A String of Pearls (song)

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1941 RCA Bluebird 78, B-11382-B.
Sheet music cover, Mutual Music Society, Inc., New York

"A String of Pearls" is a 1941 song composed by Jerry Gray[1] with lyrics by Eddie DeLange. It was notably recorded by Glenn Miller and His Orchestra on RCA Bluebird that November, becoming a #1 hit.[2] The song is a big band and jazz standard.

Background[edit]

Glenn Miller and His Orchestra recorded "A String of Pearls" on November 8, 1941 in New York, which was copyrighted and published by The Mutual Music Society, Inc., ASCAP. It was released as an RCA Bluebird 78 single, B-11382-B, backed with "Day Dreaming", in 1941 by Glenn Miller and His Orchestra. "Day Dreaming" was the A side.

The personnel for "A String of Pearls": Saxes: Babe Russin, Tex Beneke,[1] Wilbur Schwartz, Ernie Caceres, Al Klink; Trumpets: John Best, R. D. McMickle, Billy May, Alec Fila; Trombones: Glenn Miller, Jimmy Priddy, Paul Tanner, Frank D'Annolfo; Piano: Chummy MacGregor; String Bass: Edward "Doc" Goldberg; Guitar/Cornet: Bobby Hackett; Drums: Moe Purtill. Bobby Hackett performed the cornet solo on the original Glenn Miller recording.

The record was ranked No. 1 in the US for two weeks in 1942 on the Billboard Best Sellers chart in a chart run of 21 weeks.[3][4]

Cover versions[edit]

Among other artists include:[6]

In popular culture and media[edit]

References[edit]

  1. ^ a b "Pop Chronicles 1940s Program #6". 1972.
  2. ^ Flower, John (1972). Moonlight Serenade: a bio-discography of the Glenn Miller Civilian Band. New Rochelle, NY: Arlington House. ISBN 978-0-87000-161-1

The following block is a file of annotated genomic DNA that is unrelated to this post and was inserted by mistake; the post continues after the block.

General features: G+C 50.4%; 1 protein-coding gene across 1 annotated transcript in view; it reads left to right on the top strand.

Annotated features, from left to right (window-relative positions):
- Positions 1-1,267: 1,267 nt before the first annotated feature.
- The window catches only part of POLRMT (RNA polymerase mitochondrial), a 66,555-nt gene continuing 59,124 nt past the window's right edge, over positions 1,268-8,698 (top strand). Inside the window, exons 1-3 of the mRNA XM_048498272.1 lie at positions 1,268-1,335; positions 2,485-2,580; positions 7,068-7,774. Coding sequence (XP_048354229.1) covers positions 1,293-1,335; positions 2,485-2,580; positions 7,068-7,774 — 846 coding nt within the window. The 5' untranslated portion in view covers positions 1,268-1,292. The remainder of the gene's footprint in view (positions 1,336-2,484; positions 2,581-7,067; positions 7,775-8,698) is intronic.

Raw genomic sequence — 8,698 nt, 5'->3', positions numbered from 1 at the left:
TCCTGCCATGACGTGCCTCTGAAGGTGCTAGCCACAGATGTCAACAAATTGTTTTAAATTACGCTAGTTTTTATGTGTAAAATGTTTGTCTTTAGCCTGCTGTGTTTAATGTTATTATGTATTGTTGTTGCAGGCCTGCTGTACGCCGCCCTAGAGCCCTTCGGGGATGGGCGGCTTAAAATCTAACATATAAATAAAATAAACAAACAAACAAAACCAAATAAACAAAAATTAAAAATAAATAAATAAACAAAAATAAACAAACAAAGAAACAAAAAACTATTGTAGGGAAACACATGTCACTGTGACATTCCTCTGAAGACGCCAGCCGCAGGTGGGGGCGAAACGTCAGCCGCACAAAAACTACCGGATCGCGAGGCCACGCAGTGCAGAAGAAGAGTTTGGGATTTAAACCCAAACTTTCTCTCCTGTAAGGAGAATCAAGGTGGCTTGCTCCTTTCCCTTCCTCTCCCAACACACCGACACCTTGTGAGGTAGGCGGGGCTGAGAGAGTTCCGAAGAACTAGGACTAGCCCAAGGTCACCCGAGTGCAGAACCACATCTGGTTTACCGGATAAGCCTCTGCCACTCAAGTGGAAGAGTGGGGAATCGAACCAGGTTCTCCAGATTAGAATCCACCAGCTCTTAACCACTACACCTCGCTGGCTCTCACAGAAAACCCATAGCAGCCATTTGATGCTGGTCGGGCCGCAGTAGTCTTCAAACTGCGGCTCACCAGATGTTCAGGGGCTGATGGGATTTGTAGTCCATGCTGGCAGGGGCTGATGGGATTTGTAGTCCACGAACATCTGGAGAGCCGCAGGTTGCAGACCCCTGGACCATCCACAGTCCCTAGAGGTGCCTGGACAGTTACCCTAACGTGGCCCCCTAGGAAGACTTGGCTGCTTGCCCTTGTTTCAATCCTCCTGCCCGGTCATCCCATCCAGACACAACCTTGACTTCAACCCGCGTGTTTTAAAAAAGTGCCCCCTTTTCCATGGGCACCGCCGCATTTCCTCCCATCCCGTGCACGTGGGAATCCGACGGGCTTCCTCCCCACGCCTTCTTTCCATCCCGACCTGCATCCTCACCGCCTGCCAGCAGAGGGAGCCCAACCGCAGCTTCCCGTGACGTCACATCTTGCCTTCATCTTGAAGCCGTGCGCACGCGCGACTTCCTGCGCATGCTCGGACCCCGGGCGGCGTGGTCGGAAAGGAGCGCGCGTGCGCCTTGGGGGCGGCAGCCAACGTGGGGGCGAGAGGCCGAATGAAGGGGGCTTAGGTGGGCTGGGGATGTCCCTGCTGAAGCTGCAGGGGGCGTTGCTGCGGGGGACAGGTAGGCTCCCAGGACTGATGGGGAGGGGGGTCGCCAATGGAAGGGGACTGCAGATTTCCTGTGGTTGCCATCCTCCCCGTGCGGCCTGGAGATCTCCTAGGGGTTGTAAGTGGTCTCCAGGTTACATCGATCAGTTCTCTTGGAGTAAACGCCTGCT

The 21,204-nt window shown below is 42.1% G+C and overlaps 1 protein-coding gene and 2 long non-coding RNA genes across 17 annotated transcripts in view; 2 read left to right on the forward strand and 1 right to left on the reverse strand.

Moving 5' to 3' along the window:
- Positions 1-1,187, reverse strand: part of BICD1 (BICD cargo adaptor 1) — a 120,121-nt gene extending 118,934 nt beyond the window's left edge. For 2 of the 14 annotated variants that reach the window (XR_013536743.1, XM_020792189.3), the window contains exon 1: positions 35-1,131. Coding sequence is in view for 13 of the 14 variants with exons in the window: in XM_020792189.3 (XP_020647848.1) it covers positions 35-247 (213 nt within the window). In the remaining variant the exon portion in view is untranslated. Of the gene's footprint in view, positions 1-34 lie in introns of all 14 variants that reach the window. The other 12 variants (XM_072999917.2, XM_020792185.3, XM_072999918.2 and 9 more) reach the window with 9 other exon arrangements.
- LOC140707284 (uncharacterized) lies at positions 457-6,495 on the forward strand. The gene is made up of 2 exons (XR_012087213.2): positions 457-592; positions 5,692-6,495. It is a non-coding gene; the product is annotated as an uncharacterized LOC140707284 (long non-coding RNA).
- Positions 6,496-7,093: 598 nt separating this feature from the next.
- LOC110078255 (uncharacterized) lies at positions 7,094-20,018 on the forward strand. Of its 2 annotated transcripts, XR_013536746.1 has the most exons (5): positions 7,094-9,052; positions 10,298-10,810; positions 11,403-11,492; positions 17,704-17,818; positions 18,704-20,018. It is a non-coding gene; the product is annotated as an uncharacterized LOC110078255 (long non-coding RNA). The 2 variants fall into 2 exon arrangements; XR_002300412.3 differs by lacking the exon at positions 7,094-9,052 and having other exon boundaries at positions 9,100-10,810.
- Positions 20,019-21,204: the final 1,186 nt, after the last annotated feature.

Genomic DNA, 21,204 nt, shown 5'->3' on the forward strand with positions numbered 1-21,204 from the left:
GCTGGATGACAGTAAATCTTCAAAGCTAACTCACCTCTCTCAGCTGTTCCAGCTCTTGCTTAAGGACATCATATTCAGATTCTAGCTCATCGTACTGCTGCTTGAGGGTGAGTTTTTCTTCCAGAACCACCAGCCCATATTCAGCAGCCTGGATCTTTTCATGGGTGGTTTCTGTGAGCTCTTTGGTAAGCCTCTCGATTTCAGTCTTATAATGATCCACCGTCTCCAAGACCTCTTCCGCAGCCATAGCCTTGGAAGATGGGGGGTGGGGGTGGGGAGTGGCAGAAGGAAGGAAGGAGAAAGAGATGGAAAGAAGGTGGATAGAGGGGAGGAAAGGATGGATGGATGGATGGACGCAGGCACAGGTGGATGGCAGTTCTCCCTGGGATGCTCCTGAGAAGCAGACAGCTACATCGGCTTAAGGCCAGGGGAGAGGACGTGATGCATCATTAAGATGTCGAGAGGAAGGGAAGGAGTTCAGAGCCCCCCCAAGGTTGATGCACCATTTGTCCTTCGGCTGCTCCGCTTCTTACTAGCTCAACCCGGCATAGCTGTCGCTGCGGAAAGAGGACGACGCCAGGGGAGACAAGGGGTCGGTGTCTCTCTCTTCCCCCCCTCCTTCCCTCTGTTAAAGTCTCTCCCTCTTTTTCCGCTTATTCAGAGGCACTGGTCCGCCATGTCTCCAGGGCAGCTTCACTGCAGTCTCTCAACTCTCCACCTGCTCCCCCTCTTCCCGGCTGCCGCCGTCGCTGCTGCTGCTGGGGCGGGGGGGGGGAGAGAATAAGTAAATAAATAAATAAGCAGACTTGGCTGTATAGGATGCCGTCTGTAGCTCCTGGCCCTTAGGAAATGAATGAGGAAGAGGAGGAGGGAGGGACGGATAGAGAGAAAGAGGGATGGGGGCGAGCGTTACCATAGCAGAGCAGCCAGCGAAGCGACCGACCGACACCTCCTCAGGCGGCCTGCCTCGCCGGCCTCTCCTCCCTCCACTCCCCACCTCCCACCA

3. ^ Simon, George Thomas. Glenn Miller and His Orchestra. New York: Crowell, 1974.
  4. ^ Song artist 6 - Glenn Miller..
  5. ^ Connor, D. Russell and Hicks, Warren W. BG on the Record. NY: Arlington House, 1969.
  6. ^ A String of Pearls. Second Hand Songs.

Sources[edit]

  • Butcher, Geoffrey (1997). Next to a Letter from Home. North Pomfret, Vermont: Trafalgar Square. ISBN 978-0-7515-1078-2
  • Miller, Glenn (1943). Glenn Miller's Method for Orchestral Arranging. New York: Mutual Music Society. ASIN: B0007DMEDQ
  • Simon, George Thomas (1980). Glenn Miller and His Orchestra. New York: Da Capo paperback. ISBN 978-0-306-80129-7.
  • Simon, George Thomas (1971). Simon Says. New York: Galahad. ISBN 978-0-88365-001-1
  • Schuller, Gunther (1991). The Swing Era: The Development of Jazz, 1930–1945, Volume 2. New York: Oxford University Press. ISBN 978-0-19-507140-5

External links[edit]

Preceded by
"Chattanooga Choo Choo"
by Glenn Miller and His Orchestra with vocal refrain by Tex Beneke and the Four Modernaires

"Blues in the Night (My Mama Done Tol' Me)"
by Woody Herman and His Orchestra with vocal chorus by Woody Herman
The Billboard National Best Selling Retail Records number-one single
February 7, 1942 (one week)
February 21, 1942 (one week)
Succeeded by
"Blues in the Night (My Mama Done Tol' Me)"
by Woody Herman and His Orchestra with vocal chorus by Woody Herman

"Moonlight Cocktail"
by Glenn Miller and His Orchestra with vocal refrain by Ray Eberle and the Modernaires